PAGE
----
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In the Interest of C.C-S.

2021 COA 127. No. 19CA0913. Safe2Tell—Fourth Amendment—Search and Seizure—Unreasonable Detention—Exclusionary Rule—Delinquency.

October 21, 2021


A school security officer received a tip through the Safe2Tell program that high school student C.C-S. had been seen in a Snapchat video shooting a firearm out of a car window. At the time of the tip the Snapchat video was a month old and therefore unviewable. The school dean told the security officer that C.C-S. had a history of bringing things to school that he shouldn’t, such as drugs.

The security officer brought another security officer and C.C-S. into a closed room. They told C.C-S. about the tip and said they were going to search his backpack. C.C-S. refused to consent to the search and after further discussion attempted to leave. The officers did not let him leave, and after they asked C.C-S. whether he was refusing to allow the search because he had drugs in his backpack, C.C-S. confessed that he had drugs in his backpack and handed the backpack to the officers. They searched the backpack and found a plastic bag of marijuana and marijuana paraphernalia. The People charged C.C-S. in a delinquency petition with underage possession of marijuana and possession with intent to distribute.

C.C-S. moved to suppress the marijuana and paraphernalia on grounds that they were discovered during an unconstitutional detention of his person and search and seizure of his backpack. The juvenile court denied the motion, and following a bench trial, it found C.C-S. guilty of both charges and adjudicated him delinquent.

On appeal, C.C-S. contended that the court erred by denying his motion to suppress because the marijuana and paraphernalia were discovered during an unreasonable search and seizure of his backpack, which was conducted after an initial, illegal seizure of his person. He maintained that the anonymous Safe2Tell tip was stale, and the dean’s comment did not furnish sufficient grounds to justify the backpack search. A school search is reasonable under the Fourth Amendment if it is justified at its inception and is “reasonably related in scope to the circumstances which justified the interference in the first place.” To justify a search at its inception, a school officer must have a particularized and objective basis for suspecting legal wrongdoing. Reasonable suspicion for a search must be based on specific and articulable facts known to the officer and the rational inferences drawn from those facts. An anonymous and otherwise unreliable tip may furnish reasonable suspicion sufficient to justify a search if verified by enough independent corroborating evidence of a violation of the law or school rules.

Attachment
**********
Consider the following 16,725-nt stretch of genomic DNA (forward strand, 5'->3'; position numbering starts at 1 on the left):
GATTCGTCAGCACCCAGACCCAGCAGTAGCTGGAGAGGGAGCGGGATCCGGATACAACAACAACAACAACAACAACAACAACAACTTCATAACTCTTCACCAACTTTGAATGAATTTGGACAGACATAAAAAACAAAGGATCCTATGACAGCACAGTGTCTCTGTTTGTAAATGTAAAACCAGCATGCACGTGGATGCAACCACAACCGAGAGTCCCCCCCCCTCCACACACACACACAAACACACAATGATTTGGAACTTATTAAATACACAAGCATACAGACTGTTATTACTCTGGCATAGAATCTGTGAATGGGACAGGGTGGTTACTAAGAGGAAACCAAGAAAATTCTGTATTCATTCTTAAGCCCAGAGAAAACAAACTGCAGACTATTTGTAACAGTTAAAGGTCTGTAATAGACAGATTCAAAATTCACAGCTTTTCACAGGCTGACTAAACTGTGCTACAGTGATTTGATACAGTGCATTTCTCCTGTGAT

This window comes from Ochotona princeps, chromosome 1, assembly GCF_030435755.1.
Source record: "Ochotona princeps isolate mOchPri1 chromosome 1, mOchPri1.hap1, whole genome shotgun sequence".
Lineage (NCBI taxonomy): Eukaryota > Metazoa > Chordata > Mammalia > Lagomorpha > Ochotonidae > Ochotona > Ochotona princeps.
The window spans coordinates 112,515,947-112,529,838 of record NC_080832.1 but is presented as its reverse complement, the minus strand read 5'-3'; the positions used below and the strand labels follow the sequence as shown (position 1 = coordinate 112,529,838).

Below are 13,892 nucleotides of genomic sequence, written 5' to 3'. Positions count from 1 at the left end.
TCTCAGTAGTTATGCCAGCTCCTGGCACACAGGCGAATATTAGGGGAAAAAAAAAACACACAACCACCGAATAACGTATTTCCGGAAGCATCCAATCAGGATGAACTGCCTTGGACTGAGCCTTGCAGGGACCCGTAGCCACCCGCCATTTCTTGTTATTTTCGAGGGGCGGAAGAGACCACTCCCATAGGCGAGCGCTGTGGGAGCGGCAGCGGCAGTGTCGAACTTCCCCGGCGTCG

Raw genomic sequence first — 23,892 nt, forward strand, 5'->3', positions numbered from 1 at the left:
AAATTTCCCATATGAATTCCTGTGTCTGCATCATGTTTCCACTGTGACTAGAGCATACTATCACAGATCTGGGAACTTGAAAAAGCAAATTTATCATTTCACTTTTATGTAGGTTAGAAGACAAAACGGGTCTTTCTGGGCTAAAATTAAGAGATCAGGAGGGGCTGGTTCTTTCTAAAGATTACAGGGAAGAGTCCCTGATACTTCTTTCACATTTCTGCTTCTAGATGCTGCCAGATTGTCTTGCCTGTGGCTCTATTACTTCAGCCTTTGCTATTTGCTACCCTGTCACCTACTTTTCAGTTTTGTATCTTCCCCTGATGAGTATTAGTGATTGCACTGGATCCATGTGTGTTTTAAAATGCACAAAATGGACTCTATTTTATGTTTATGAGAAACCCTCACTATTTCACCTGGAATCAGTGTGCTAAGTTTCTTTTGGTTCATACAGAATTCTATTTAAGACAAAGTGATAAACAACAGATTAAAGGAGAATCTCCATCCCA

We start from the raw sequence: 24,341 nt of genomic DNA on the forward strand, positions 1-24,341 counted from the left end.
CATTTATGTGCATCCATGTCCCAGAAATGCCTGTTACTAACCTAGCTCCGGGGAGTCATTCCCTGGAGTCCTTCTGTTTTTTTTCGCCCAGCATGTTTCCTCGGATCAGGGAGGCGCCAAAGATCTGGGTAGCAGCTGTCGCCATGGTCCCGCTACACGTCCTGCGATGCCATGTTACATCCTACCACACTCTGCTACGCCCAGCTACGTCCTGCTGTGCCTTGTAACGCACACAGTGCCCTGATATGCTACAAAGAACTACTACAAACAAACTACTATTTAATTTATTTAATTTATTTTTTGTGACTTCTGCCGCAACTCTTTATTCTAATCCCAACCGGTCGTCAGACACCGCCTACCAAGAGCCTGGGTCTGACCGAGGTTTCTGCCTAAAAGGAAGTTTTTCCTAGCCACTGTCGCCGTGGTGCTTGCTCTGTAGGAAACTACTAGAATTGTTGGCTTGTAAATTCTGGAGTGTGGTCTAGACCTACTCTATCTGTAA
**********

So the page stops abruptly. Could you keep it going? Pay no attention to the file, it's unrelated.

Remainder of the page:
The Safe2Tell program allows students, parents, and staff members within a school district to submit anonymous tips about potential school safety concerns. However, the anonymity of tips received by the Safe2Tell program does not ensure, without more, that such tips will provide reasonable suspicion as required by the Fourth Amendment. Here, the Safe2Tell tip was stale and did not provide reasonable suspicion that C.C-S. had committed or was about to commit a crime, and the dean’s comments about C.C-S.’s past behavior at school did not corroborate the weapons tip. Accordingly, the search was not reasonable.

The People argued that the Safe2Tell program merits special consideration because it is designed to promote anonymous tips about violent or otherwise harmful behavior at schools. While Safe2Tell has an important role in preventing school violence, investigations based on Safe2Tell tips by security officers and other school officials must occur within the bounds of students’ Fourth Amendment rights.

Alternatively, the People argued that C.C-S.’s admission to having drugs in his backpack provided the officers with reasonable suspicion to perform the search. Here, it was undisputed that C.C-S. was not free to leave and that he had been seized for Fourth Amendment purposes when he admitted he had marijuana in his backpack. For the same reasons that the search violated his Fourth Amendment rights, the seizure was unsupported by reasonable suspicion. And because C.C-S. was unreasonably detained, his admissions during the unlawful detention cannot uphold the backpack search.

The People further argued that even if the search and seizure were unlawful, the delinquency adjudication could still be affirmed because the exclusionary rule should not apply to searches of a student conducted by a school official. However, the Court of Appeals concluded that the exclusionary rule should apply in the context of searches and seizures of students by school officials because school security officers are governmental actors and applying the exclusionary rule in school searches conducted by school security officers would deter Fourth Amendment violations.

Lastly, the Court rejected the People’s argument that the backpack search was lawful under the attenuation exception to the fruit of the poisonous tree doctrine. Here, C.C-S. repeatedly refused to consent to a search of his backpack, attempted to leave several times, and did not admit to possessing marijuana until after the officer made clear that he would not be free to leave until his backpack was searched. Accordingly, the admission was the fruit of an unlawful detention, and the discovery of the marijuana was not sufficiently attenuated so as to dissipate the taint of the constitutional violation. Therefore, C.C-S.’s admission did not justify the otherwise illegal search.

The judgment was reversed and the case was remanded for a new trial.

Official Colorado Court of Appeals proceedings can be found at the Colorado Court of Appeals website.

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